Wednesday, April 19, 2006

Stem Cells, Embryos, and Ethics: Is There A Way Forward?

As the national and international debate over the moral and political implications of human embryonic stem cell research rages on, some scientists have begun to suggest new ways of thinking about the problem. Among them is the Center’s Spring 2006 Schmitt lecturer, Dr. William Hurlbut, a physician and Consulting Professor at Stanford University’s Neuroscience Institute and, since 2002, a member of President Bush’s Council on Bioethics. On Tuesday afternoon, April 18, in the main auditorium of Notre Dame’s McKenna Hall, Dr. Hurlbut delivered a Schmitt Lecture entitled, “Stem Cells, Embryos and Ethics: Is There A Way Forward?” in which he discussed the seemingly paradoxical possibility of harvesting human pluripotent stem cells without destroying human embryos. The destruction of human embryos is morally out of the question, Dr. Hurlbut argued. But he went to outline a path of research he called Altered Nuclear Transfer, which involves “the artificial construction of a cellular system lacking the essential elements for embryological development but containing a partial developmental potential capable of generating embryonic stem cells.

”Altered Nuclear Transfer, in short, creates an entity that fails to bring together the necessary elements of a human embryo, but which nonetheless contains the pluripotent stem cells that scientists believe contain so much potential for curing various diseases." Dr. Hurlbut drew attention to the fact that his research on Altered Nuclear Transfer has received the approval of many notable Catholic moral thinkers.

After receiving his undergraduate and medical training at Stanford University, Dr. Hurlbut completed postdoctoral studies in theology and medical ethics, studying with Robert Hamerton-Kelly, the Dean of the Chapel at Stanford, and subsequently with the Rev. Louis Bouyer at the Institut Catholique in Paris. Dr. Hurlbut’s primary areas of interest involve the ethical issues associated with advancing biomedical technology, the biological basis of moral awareness, and studies in the integration of theology and the philosophy of biology. He is the author of numerous publications on science and ethics, including the co-edited volume, Altruism and Altruistic Love: Science, Philosophy, and Religion in Dialogue (Oxford, 2002), and “Science, Religion, and Human Spirit” in the forthcoming Oxford Handbook of Science and Religion. He is also co-chair of two interdisciplinary faculty projects at Stanford University, “Becoming Human: The Evolutionary Origins of Spiritual, Religious, and Moral Awareness,” and “Brain, Mind and Emergence.”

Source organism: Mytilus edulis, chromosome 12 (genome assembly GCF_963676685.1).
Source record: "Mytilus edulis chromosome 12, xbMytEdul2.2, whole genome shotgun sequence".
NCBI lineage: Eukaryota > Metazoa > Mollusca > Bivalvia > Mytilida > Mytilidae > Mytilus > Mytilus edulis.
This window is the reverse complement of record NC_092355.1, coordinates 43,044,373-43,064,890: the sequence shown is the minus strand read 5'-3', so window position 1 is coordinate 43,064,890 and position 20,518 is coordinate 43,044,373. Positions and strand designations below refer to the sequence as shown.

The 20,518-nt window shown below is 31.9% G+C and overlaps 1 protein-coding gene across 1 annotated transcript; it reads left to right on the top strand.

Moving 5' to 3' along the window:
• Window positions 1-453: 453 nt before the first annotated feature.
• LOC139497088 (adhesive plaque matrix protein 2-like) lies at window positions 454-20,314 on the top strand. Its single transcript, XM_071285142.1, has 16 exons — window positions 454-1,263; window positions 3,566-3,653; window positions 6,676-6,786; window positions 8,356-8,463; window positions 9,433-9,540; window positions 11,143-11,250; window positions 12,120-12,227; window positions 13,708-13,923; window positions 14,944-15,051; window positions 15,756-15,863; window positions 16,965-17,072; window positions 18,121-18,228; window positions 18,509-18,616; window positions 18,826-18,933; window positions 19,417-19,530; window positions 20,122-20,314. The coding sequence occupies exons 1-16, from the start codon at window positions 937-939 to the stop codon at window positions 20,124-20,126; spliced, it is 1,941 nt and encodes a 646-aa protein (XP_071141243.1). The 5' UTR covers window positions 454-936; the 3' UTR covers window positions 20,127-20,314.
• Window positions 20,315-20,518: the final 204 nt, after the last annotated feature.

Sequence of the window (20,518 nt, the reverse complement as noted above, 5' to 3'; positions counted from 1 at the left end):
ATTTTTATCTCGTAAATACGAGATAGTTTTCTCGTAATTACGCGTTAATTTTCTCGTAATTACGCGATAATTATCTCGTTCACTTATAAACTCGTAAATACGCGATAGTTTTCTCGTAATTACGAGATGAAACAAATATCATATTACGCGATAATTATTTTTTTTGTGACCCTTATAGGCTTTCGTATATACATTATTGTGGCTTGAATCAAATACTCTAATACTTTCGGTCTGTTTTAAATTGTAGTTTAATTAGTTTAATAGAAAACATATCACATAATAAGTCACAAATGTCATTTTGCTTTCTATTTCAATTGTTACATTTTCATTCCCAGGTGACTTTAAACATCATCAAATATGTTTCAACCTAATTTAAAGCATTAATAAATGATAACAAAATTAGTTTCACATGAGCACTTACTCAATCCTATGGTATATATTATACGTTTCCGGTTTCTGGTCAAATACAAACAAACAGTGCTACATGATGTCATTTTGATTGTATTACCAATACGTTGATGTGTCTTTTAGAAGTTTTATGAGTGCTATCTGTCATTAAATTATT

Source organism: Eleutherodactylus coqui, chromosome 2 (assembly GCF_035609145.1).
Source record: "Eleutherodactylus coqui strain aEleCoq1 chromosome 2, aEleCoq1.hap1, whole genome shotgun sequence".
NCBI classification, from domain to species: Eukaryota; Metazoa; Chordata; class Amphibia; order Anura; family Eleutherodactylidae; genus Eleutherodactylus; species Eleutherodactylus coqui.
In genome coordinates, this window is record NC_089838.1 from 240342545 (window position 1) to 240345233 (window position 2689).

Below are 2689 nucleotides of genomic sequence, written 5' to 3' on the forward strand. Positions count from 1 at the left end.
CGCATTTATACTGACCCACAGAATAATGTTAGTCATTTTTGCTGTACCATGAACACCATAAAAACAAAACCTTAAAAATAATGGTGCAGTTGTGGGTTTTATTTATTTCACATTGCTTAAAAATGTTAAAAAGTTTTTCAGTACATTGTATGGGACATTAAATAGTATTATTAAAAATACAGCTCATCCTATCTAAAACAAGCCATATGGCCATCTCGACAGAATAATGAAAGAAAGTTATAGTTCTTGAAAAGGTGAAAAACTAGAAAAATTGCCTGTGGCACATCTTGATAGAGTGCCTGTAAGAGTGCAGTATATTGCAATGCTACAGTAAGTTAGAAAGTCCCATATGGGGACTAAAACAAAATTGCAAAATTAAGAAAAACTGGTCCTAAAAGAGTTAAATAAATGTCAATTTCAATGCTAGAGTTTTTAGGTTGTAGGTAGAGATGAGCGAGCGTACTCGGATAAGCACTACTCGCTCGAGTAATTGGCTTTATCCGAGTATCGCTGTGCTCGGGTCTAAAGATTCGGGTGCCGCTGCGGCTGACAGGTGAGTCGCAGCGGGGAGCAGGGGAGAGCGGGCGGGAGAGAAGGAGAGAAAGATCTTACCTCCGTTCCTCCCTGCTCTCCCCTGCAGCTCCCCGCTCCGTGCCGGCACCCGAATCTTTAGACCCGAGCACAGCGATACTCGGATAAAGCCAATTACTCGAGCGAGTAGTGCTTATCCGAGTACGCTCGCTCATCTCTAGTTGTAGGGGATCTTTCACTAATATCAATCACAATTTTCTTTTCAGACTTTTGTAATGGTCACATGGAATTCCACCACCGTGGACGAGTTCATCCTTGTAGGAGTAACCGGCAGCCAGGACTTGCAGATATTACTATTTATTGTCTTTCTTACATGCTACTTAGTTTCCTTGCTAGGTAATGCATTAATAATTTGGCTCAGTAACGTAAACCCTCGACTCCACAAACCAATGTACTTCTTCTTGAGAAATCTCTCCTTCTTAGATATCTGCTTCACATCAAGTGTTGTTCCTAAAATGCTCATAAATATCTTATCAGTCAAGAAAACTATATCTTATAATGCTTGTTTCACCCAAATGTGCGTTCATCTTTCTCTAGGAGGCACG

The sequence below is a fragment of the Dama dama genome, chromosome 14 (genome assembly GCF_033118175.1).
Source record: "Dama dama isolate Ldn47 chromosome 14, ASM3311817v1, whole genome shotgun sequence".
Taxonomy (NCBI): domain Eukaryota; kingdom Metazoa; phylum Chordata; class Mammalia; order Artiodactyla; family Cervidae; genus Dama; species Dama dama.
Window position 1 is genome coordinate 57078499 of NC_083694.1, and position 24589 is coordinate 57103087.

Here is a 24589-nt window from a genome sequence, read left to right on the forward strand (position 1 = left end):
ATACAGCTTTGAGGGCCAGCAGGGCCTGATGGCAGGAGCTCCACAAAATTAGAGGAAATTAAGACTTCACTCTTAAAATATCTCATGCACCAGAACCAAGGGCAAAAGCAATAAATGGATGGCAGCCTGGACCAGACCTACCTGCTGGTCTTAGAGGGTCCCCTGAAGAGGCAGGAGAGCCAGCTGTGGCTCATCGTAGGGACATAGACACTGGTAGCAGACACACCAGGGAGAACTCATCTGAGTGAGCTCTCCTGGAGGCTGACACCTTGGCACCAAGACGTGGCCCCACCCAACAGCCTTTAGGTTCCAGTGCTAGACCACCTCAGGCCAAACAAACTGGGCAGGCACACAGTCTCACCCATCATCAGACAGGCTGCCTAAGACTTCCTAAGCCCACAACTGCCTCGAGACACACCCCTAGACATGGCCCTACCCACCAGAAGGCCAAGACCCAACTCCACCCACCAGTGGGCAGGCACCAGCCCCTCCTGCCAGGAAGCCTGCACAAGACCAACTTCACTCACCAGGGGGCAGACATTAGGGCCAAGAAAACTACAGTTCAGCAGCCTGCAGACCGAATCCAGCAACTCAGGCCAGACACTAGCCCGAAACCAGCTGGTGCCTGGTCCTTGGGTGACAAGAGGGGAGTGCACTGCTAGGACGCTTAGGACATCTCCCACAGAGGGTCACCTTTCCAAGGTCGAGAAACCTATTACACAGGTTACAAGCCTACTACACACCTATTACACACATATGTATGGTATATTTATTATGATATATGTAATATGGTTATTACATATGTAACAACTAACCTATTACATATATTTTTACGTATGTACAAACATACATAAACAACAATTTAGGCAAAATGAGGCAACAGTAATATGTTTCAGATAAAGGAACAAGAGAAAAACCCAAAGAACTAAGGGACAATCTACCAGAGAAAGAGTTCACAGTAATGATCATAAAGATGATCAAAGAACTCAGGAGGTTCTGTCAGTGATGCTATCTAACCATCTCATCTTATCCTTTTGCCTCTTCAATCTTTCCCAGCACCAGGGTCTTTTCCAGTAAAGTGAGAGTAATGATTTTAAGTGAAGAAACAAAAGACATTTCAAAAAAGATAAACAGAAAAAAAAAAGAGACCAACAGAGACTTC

Dr. Hurlbut’s lecture was followed by a reception in McKenna Hall, and then by a dinner at the Morris Inn, after which Dr. Hurlbut graciously took more questions from the audience. The lecture and dinner were once again well attended by Notre Dame’s Schmitt Fellows, those graduate students in the Schools of Science and Engineering who are the principal recipients of the generosity of the Arthur J. Schmitt Foundation to the University of Notre Dame. It was for the sake of honoring that generosity that the Schmitt Lecture Series was founded. Our special thanks go out to Mr. Peter Wrenn, a member of the Schmitt Foundation Board, who joined us for both the lecture and the dinner.

The aim of the Schmitt Lecture Series—which in the past has featured such distinguished lights as Gil Meilaender, Mark Siegler, Paul Griffiths, Stanley Fish, Jean Bethke Elshtain, and last fall’s lecturer Carter Snead—is to provide an occasion to reflect on the ethical, political and religious dimensions of science and technology. Both our Schmitt lectures this academic year focused on the problem of human embryonic stem cell research. This is entirely appropriate, for there is hardly a contemporary issue that answers the charge of the Schmitt Lecture more than this one. The Center is proud to have contributed to this debate by sponsoring these two very fine Schmitt Lectures this year.

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